In the past couple of weeks, I’ve been thinking about questions to ask Natan Sharansky. In fact, I’ve got a list in my head as I prepare to possibly interview the man who has inspired countless Russian-speaking Jews to fight for their right to practice Jewishly.
Let me back up a bit. Born Anatoliy Shcharanskiy in the Ukraine, Sharansky is now the head of the Jewish Agency for Israel, which promotes aliyah and Jewish identity. But his path to this position has been thorny.
A scientist and childhood chess prodigy, Sharansky sought to move to Israel in the early 1970s and was denied the exit visa in 1973. This prompted him to become a human rights activist and a spokesperson for the Moscow Helsinki Group, which was headed by the Academician Sakharov. Group members were outspoken critics of the Soviet government and its abuse of basic human rights. The tough political atmosphere was further exacerbated for Jews, who had more affinity with Israel than the Soviet Union, where anti-Semitism was pervasive and organized religion was forbidden.
The denial of an exit visa marked the beginning of Refusenik life for Sharansky, who became active in the international movement to let Soviet Jewry emigrate. Convicted in 1978 of treason and spying on behalf of the United States, Sharansky was sentenced to 13 years in prison, serving part of his sentence in the Siberian Gulag.
Under pressure from the American Jewish community and after direct intervention from President Reagan—who were alerted to his plight by his indefatigable wife, Avital—Sharansky was freed and allowed to immigrate to Israel in 1986. He became involved in Israeli politics, served in the Knesset and as a Cabinet Minister.\
Sharansky’s story of steadfast commitment to his ideals is beyond inspiring to those of us whose families come from the former Soviet Union and who know firsthand (or from our parents’ stories) what it means to be denied school admission, a job or a home because of that pesky “fifth line” in the passport that used to say “Jewish” under the “Ethnic origin” category.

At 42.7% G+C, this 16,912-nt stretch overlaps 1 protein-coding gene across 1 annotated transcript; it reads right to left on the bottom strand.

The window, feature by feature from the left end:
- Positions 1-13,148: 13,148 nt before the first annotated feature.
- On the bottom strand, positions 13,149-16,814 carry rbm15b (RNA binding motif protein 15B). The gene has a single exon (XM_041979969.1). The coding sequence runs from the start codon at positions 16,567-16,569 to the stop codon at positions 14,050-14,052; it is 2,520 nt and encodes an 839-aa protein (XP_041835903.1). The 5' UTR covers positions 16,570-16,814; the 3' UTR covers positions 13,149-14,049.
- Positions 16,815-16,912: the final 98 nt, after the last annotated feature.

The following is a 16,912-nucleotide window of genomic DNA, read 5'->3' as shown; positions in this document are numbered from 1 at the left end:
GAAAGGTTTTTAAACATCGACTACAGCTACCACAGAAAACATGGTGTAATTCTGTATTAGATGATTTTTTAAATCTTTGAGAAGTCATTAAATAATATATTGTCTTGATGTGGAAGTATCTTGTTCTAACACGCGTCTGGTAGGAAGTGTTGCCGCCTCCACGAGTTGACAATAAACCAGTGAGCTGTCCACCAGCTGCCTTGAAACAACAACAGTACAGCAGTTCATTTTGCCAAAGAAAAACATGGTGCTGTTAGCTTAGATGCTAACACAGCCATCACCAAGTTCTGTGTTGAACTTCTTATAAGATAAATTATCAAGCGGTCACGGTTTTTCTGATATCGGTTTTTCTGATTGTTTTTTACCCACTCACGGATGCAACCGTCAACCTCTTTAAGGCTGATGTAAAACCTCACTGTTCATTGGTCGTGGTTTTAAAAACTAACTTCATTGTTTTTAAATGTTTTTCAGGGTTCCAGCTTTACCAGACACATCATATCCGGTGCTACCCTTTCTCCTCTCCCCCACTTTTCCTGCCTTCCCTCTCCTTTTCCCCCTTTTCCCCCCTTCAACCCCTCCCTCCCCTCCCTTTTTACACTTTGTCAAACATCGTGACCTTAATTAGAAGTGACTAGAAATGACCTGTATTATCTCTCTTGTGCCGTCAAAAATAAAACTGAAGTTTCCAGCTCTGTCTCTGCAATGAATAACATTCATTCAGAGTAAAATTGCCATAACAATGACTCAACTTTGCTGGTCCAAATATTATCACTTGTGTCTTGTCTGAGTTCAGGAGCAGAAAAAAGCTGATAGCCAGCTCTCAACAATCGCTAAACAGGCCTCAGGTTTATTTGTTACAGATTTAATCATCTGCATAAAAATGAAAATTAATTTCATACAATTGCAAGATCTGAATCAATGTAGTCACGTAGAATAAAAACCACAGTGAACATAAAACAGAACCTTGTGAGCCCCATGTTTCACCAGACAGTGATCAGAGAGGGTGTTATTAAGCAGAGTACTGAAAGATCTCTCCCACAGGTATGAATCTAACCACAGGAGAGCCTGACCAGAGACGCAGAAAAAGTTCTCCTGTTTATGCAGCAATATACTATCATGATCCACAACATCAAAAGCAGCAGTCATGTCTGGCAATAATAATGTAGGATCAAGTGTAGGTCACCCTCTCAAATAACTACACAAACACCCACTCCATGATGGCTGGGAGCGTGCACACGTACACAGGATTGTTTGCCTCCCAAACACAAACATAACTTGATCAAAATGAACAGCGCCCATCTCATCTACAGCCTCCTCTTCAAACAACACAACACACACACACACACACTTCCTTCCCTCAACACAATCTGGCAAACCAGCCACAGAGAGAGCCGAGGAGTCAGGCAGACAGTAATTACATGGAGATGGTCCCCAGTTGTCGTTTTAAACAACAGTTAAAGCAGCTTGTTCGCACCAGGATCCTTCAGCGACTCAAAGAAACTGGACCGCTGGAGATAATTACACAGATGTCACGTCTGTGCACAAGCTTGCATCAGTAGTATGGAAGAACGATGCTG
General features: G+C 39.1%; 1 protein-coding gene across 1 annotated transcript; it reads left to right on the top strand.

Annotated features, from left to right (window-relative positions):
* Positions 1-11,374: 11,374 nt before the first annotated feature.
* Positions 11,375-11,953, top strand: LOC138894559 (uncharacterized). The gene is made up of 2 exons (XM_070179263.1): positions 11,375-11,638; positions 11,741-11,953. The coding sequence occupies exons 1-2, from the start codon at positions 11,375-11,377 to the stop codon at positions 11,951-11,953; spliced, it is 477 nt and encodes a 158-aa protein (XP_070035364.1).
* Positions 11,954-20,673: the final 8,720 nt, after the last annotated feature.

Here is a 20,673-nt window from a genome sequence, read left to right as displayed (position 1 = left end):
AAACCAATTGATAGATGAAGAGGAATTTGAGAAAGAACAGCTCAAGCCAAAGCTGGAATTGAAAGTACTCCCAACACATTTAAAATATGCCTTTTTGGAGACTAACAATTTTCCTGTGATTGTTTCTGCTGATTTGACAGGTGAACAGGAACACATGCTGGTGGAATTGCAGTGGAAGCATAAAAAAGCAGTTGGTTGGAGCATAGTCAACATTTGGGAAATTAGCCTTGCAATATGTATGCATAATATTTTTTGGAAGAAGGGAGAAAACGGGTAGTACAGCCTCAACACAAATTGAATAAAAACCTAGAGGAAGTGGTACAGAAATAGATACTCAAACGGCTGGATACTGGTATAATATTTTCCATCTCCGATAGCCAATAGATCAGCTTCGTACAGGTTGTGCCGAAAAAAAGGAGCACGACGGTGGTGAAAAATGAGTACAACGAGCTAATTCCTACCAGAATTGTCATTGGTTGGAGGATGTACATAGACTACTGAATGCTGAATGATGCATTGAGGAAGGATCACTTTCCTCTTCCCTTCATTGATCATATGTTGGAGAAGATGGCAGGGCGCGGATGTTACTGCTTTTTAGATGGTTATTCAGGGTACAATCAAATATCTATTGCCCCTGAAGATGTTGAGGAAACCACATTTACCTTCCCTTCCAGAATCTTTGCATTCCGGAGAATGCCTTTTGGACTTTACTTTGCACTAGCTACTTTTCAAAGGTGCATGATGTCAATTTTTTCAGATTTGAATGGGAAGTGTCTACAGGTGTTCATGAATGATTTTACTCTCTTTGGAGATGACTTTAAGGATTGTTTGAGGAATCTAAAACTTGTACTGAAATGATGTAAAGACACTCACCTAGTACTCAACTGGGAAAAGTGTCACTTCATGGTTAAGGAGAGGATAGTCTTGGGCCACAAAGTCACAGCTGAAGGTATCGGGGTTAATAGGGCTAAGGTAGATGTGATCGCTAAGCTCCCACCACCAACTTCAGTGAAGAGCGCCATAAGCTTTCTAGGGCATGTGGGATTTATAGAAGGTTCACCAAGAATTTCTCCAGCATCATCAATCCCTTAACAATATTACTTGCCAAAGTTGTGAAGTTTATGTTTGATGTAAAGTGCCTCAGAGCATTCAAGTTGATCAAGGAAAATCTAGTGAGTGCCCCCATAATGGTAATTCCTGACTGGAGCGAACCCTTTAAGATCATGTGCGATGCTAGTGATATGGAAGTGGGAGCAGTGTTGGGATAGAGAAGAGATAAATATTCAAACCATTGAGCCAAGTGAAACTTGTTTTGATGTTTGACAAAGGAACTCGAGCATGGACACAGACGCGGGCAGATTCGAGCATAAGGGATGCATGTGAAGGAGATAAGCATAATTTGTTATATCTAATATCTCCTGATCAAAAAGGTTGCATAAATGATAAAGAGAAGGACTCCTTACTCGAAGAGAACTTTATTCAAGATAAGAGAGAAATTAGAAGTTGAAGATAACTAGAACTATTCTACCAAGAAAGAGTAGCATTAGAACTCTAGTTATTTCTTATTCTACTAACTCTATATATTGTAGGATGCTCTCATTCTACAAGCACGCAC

Under the guise of building a “new Soviet person,” the Soviet government suppressed all outward signs of separate identity. Jews helped create the Soviet Union because of the belief that socialism would grant them the rights they never had under the czars. Yet their own cultural and religious heritage was suppressed by rulers who believed that belonging to any group—be it Jews, Tatars or Georgians—would preclude a person from loyalty to the state.
My own family, while not directly involved in the Refusenik movement, taught me about Sharansky and everything he stood for at a very young age, before it was a safe topic of discussion in Russia. Now, I’ve got a unique chance to interview him when he gives the keynote address at the JUF Annual Meeting Sept. 15.
My list of questions is pretty long already, but I’d love to know what you, our Oy! readers, would ask him if you had the chance. Please submit your questions in the comments—either in English or Russian as I’m hoping to interview him in both languages.